We’re at a difficult moment for diversity, equity, and inclusion. There are loud voices trying to silence brands’ inclusivity efforts armed with the threat of a commercial backlash. But the level of noise can be misleading, the data tells us that the sensible majority want brands to continue down the path of greater inclusion. Results from Kantar’s Global MONITOR 2023 show three-quarters of the global population agree brands should be socially responsible.
And the rewards are both social and commercial for the brands that get it right, allowing them to access new markets and new opportunities for growth. These positive outcomes are evident in the results of the first-ever Brand Inclusion Index in the UK & the United States.
But if brands are to convince traditionally under-represented groups that they are serious about this challenge they need to show commitment. For most high-growth yet under-represented populations, the need for fairness, diversity, and inclusion is much more than a nice to have, it is a need fuelled by their own existence and identity.
Through the Brand Inclusion Index study we uncovered discrimination is still widespread and affects people at commercial locations or when in contact with brands and such experiences influence their buying decisions, as well as those of their allies. Such experiences are costly for brands. We can estimate the cost of closing consumer inclusion gaps by calculating the proportion of the population that is discriminated at a commercial location (when they are intending to spend their money) by the buying power of that population.
In the U.S., as an example, the total buying power of the population is roughly $19.5 trillion, and 28% of people experienced discrimination at a commercial location in the last 12 months, which could cost businesses a potential $5.4 trillion.
Among the three US population groups that experience discrimination at a much higher level (10 percentage points higher than the total population) the loss can be particularly significant: Black Americans (potential loss of $681 billion), LGBTQ+ (potential loss of $499 billion), and People with Disabilities (potential loss of $491 billion).
How can brands be inclusive in an environment of extremes?
In today’s divided and polarized socio-political context, showing DEI commitment and including everyone is a tall challenge. To avoid backlash, brands today need to be extra careful.
Full inclusion needs to work at both ends of the spectrum: reaching out to under-represented populations and making them count, while avoiding negative reactions from people who are used to seeing themselves well-represented by brands and don’t want to be left behind.
Three areas for action
Kantar’s new Brand Inclusion Index identified three key asks from key groups of consumers: authenticity, diversity and bravery.
Being more natural and authentic is the most mentioned piece of advice to brands. There are a few nuances to what that means to different people but for many it is about not letting DEI be a tick box exercise, or an obligation because it is obvious when done this way. Only do this when it’s a genuine issue your brand cares about.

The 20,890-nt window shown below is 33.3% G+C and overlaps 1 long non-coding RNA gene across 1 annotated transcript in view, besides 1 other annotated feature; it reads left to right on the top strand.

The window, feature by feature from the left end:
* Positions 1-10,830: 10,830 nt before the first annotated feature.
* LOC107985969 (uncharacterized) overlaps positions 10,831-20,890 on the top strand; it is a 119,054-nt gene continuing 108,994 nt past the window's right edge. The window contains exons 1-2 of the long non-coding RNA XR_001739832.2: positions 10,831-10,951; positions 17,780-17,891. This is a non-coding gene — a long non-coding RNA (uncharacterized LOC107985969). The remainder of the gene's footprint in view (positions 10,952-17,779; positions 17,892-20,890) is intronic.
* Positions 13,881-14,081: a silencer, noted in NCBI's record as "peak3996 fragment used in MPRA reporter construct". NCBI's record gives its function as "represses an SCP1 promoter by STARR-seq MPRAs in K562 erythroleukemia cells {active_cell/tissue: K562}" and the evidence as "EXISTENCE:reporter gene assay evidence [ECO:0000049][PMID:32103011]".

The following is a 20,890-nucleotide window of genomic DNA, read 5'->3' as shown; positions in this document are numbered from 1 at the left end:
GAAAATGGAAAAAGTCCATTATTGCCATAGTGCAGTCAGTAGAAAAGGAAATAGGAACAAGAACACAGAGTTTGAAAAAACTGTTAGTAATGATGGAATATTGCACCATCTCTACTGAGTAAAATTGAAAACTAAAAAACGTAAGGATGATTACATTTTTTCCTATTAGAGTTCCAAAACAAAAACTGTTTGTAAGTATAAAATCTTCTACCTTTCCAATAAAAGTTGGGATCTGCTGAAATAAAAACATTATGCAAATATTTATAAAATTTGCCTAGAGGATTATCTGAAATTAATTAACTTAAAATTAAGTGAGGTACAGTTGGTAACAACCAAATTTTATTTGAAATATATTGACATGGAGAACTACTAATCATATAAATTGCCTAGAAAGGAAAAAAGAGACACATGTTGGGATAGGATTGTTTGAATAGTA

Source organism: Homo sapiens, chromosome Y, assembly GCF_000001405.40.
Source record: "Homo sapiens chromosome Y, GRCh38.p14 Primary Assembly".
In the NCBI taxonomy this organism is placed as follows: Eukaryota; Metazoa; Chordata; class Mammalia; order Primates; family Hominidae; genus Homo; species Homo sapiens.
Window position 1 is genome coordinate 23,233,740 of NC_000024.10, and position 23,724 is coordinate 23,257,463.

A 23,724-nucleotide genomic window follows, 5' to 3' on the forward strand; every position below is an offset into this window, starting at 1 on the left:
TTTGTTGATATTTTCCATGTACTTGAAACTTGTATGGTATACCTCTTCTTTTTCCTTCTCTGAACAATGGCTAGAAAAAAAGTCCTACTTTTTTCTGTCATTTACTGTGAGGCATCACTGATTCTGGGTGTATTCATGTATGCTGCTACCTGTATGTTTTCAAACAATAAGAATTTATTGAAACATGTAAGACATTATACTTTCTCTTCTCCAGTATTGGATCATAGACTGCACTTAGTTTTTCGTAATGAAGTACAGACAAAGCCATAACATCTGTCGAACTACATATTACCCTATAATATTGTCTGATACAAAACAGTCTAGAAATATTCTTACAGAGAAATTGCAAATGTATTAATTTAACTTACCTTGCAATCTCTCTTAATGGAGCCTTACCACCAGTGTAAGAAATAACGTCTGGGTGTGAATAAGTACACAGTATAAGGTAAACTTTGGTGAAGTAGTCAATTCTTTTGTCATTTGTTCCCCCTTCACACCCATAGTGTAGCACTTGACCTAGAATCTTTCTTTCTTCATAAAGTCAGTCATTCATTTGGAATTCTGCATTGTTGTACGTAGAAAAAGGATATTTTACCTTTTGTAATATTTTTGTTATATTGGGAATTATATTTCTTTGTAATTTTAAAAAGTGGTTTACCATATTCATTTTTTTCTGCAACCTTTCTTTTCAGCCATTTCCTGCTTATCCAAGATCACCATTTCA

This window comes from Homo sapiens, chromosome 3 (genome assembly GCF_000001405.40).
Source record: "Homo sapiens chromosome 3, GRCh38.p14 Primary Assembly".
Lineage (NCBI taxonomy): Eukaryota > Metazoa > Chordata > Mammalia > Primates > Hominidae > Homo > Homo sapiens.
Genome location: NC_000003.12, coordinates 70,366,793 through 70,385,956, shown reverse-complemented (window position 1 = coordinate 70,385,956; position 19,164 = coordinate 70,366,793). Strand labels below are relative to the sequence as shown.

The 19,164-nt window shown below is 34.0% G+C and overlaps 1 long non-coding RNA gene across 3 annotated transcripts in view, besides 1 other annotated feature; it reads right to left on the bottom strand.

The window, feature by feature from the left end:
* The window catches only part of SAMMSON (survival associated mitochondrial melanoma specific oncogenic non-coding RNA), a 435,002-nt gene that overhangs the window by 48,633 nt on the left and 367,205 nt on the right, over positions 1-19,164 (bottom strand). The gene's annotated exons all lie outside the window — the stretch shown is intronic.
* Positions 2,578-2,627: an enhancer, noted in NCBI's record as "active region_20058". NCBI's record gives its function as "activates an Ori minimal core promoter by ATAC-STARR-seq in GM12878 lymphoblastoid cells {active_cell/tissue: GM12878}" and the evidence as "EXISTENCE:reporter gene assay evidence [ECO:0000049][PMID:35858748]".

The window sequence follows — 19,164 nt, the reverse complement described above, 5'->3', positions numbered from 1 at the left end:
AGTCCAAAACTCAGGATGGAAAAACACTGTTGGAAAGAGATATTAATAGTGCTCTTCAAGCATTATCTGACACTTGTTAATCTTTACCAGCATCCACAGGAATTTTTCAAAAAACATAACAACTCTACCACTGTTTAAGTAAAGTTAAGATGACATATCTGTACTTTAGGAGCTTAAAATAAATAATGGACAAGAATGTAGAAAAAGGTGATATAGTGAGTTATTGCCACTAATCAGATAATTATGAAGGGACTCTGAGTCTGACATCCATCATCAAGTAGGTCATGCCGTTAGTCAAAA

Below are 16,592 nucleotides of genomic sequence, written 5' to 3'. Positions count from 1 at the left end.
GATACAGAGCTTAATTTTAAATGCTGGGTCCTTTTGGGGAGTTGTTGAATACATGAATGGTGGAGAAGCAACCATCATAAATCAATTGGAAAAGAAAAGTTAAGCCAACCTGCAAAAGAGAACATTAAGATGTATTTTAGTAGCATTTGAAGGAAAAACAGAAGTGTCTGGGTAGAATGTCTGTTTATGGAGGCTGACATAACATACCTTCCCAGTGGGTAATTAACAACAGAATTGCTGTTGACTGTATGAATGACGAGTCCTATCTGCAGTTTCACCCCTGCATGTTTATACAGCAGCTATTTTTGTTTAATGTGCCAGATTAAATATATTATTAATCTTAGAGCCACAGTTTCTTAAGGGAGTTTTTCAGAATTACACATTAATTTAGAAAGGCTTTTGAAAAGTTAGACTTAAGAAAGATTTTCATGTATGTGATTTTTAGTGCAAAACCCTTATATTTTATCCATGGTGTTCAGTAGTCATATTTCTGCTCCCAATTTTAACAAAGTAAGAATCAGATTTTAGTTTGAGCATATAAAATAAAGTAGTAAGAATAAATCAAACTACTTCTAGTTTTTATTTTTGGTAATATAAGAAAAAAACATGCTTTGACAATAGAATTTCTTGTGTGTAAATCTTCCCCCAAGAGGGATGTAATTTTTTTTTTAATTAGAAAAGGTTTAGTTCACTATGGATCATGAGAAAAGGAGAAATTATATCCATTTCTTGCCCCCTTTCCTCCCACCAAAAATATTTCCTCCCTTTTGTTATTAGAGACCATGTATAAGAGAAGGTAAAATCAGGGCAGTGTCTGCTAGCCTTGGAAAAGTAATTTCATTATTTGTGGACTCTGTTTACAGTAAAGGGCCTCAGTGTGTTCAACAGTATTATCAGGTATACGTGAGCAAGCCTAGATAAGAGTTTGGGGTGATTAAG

Even though brands are increasing their DEI efforts just showing everyone without obvious relevance doesn’t resonate with most people. For many, there is a perception that there is over-representation of minority groups, which can come across as inauthentic or, to people from more represented groups, can trigger a sense of exclusion.
Nevertheless, consumers do expect brands to show people across the spectrum of humanity. They want to see a range of appearances in brand marketing, particularly when it comes to challenging accepted beauty standards.
What matters is that attempts to meet people’s needs on representation and beyond are rooted in cultural understanding, acceptance and empathy. Respondents mentioned wanting brands to avoid judging, and to accept everyone, even those who are in the minority.
The final ask from our under-represented groups was that brands should proactively “speak up” and support the marginalized people they say they care about. This will mean being bold, standing up against some people and, yes, being brave. Without this, many attempts to be inclusive and show diversity will not be seen as genuine and authentic.
Metrics will guide you on your inclusion journey
Making progress and meeting these demands means knowing where you are and how you compare to your peers. The Brand Inclusion Index provides the metrics required for a clear path to improvement. It will help you understand how people perceive your brand’s DEI efforts based on what they see, feel and think.
It lets you know what under-represented or mis-represented populations, people whose views are all too frequently missed by traditional market research really think.
We know that that the most inclusive brands share common ingredients: a well-thought-out DEI strategy that stems from company actions, a long-term commitment, impeccable creative execution and bravery.
By understanding what people believe and how it impacts their buying decisions, you will be in a better position to prioritise and manage progress on DEI, improving impact with groups that have been under-represented while not upsetting those who feel threatened by DEI.
The Brand Inclusion Index gives you the data you need to see how your efforts are paying off and which groups are convinced that you truly mean it. Because only when that happens will they freely switch their spend to your brand.